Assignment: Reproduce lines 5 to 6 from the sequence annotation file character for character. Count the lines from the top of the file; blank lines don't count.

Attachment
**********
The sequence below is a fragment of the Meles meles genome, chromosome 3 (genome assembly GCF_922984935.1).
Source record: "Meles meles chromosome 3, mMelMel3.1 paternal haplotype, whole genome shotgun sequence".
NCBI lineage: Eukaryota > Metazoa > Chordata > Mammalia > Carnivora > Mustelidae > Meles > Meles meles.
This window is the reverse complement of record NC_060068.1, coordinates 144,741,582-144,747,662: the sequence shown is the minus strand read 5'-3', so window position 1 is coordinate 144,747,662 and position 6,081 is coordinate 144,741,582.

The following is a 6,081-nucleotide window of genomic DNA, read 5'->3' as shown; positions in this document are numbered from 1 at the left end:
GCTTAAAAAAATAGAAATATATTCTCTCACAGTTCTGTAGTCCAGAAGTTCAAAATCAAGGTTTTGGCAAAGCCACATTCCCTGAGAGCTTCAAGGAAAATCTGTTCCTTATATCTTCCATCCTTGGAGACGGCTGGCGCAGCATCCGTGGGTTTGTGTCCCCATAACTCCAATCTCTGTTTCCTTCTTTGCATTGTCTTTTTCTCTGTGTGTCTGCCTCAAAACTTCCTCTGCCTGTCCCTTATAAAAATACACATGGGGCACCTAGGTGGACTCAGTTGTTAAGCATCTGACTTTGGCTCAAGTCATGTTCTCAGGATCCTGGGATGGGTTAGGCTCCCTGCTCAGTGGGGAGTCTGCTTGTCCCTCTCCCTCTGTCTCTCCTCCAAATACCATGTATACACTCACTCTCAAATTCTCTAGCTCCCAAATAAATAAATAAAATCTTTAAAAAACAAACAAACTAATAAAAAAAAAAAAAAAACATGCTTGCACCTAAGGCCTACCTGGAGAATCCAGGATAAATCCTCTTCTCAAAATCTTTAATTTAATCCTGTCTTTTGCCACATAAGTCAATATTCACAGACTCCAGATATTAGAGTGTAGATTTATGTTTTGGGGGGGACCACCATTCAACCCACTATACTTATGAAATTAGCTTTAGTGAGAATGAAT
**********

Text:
The following is a 6,081-nucleotide window of genomic DNA, read 5'->3' as shown; positions in this document are numbered from 1 at the left end:
GCTTAAAAAAATAGAAATATATTCTCTCACAGTTCTGTAGTCCAGAAGTTCAAAATCAAGGTTTTGGCAAAGCCACATTCCCTGAGAGCTTCAAGGAAAATCTGTTCCTTATATCTTCCATCCTTGGAGACGGCTGGCGCAGCATCCGTGGGTTTGTGTCCCCATAACTCCAATCTCTGTTTCCTTCTTTGCATTGTCTTTTTCTCTGTGTGTCTGCCTCAAAACTTCCTCTGCCTGTCCCTTATAAAAATACACATGGGGCACCTAGGTGGACTCAGTTGTTAAGCATCTGACTTTGGCTCAAGTCATGTTCTCAGGATCCTGGGATGGGTTAGGCTCCCTGCTCAGTGGGGAGTCTGCTTGTCCCTCTCCCTCTGTCTCTCCTCCAAATACCATGTATACACTCACTCTCAAATTCTCTAGCTCCCAAATAAATAAATAAAATCTTTAAAAAACAAACAAACTAATAAAAAAAAAAAAAAAACATGCTTGCACCTAAGGCCTACCTGGAGAATCCAGGATAAATCCTCTTCTCAAAATCTTTAATTTAATCCTGTCTTTTGCCACATAAGTCAATATTCACAGACTCCAGATATTAGAGTGTAGATTTATGTTTTGGGGGGGACCACCATTCAACCCACTATACTTATGAAATTAGCTTTAGTGAGAATGAAT